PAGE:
51: kid

I wonder what life after death is like.

Life right now, in this reality is so jam-packed with stuff, from work to parks, music, movies, feelings, people, how can it always be like this? It can’t. It will be unified one day. So, what’s it like later? Will we remember all this? Will we meet again? Will I ever relive those 69 days I spent at 23 years of age recording thoughts in a blog? Or is this it? Our time is running out, dear reader. We’ve been together for 51 days now, and we’ve got about 18 left. Can you believe it? Like a real-life couple, we’re moving toward our expiration date.

Will we remember the painful parts then, the everyday stressful parts?

I saw Truffaut’s Small Change tonight, a movie about children. Scene after scene of childhood moments made it a beautiful and poignant and enlightening experience all at the same time. And a stressful recollection of the first part of existence. The movie takes place in France, so it reminded me so much of my own childhood — the desks, the teachers, the hills, small shops, smaller apartments, the punishments.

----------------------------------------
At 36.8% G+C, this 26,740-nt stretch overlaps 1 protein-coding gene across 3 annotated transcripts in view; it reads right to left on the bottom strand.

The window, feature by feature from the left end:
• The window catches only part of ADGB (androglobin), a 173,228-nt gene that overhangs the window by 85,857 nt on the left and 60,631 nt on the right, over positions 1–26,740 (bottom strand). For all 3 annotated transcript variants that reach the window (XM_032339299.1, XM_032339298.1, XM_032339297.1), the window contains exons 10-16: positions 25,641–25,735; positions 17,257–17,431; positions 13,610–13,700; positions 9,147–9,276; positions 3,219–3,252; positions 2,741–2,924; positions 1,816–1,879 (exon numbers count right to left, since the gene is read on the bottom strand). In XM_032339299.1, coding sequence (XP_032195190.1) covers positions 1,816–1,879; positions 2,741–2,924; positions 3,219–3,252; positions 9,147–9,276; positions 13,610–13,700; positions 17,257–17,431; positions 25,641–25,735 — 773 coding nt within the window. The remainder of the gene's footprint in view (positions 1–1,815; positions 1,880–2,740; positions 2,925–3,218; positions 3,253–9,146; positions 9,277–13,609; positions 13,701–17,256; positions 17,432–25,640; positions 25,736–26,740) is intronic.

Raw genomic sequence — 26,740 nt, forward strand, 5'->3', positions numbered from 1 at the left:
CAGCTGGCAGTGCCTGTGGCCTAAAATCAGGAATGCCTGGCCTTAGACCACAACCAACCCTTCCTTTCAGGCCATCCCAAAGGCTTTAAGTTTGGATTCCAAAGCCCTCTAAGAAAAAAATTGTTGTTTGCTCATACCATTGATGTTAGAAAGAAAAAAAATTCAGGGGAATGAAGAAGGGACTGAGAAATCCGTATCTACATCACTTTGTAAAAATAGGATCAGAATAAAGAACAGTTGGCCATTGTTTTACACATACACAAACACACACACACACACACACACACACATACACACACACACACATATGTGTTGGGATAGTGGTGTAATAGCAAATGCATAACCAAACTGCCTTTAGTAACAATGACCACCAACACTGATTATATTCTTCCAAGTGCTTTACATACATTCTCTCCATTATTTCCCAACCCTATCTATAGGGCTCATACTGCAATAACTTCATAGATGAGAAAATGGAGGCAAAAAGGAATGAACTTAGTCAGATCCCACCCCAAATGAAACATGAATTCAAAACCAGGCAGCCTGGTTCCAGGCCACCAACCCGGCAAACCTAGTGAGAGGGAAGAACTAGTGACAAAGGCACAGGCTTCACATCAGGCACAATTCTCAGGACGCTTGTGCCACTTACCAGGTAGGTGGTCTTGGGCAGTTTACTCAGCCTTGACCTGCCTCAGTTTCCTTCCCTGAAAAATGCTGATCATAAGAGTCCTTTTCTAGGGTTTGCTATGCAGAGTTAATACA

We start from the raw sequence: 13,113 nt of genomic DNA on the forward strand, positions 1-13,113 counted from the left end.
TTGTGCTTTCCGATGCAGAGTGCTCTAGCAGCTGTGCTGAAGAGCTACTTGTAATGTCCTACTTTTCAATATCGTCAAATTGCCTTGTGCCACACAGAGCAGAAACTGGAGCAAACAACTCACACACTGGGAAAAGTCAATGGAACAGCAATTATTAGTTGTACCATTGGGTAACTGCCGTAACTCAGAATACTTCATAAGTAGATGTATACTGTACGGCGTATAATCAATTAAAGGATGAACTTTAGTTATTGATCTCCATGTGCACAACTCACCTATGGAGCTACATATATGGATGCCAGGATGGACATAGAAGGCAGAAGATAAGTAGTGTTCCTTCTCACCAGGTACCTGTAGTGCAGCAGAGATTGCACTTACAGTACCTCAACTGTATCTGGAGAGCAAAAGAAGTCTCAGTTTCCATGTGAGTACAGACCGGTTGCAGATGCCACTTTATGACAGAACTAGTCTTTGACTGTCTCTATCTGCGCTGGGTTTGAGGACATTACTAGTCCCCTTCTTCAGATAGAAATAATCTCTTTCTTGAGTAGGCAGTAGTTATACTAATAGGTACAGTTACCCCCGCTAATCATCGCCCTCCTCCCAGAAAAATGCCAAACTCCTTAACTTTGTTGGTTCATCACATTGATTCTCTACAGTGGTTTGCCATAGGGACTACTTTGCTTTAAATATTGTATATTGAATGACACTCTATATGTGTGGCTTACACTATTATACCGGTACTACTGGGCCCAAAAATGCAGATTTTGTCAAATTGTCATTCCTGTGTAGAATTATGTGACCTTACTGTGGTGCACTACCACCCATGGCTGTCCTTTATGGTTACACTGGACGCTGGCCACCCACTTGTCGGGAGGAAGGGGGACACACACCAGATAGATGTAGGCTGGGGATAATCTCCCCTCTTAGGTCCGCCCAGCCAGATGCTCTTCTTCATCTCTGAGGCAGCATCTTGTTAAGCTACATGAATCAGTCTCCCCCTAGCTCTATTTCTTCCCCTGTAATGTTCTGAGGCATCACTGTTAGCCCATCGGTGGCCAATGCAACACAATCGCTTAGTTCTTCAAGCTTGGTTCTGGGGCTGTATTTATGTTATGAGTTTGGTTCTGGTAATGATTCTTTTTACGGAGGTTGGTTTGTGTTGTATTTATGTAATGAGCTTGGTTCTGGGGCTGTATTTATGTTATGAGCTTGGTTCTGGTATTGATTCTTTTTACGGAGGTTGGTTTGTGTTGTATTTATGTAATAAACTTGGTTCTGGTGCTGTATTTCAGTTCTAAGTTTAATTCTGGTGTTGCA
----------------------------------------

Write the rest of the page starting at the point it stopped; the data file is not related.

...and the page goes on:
And by the end of the teacher’s fiery monologue toward the end of the movie, tears streamed down my cheeks. “Kids that don’t get love turn their love to other people and things.”

That young 12-year-old delinquent who was beaten at home day in and day out will struggle with the concept for another few decades for sure. And then? And then what happens?

How come children never think of the future?

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About tali2

I am a recent grad of the wonderful English major. Though I don't regret studying English one bit, I realize why my teachers, parents, friends, and imaginary mentors warned me against it: Because it leads you nowhere. But it did give me great writing skills which I hope to continue honing in this blog as I chronicle the tribulations of the terrible job hunt in the terrible job market of NYC. And I hope that my blog reminds fellow unemployed recent grads that you are not alone, inspires some hope within us, while presenting a snapshot of our lives to others who do not share the same self-imposed troubles.
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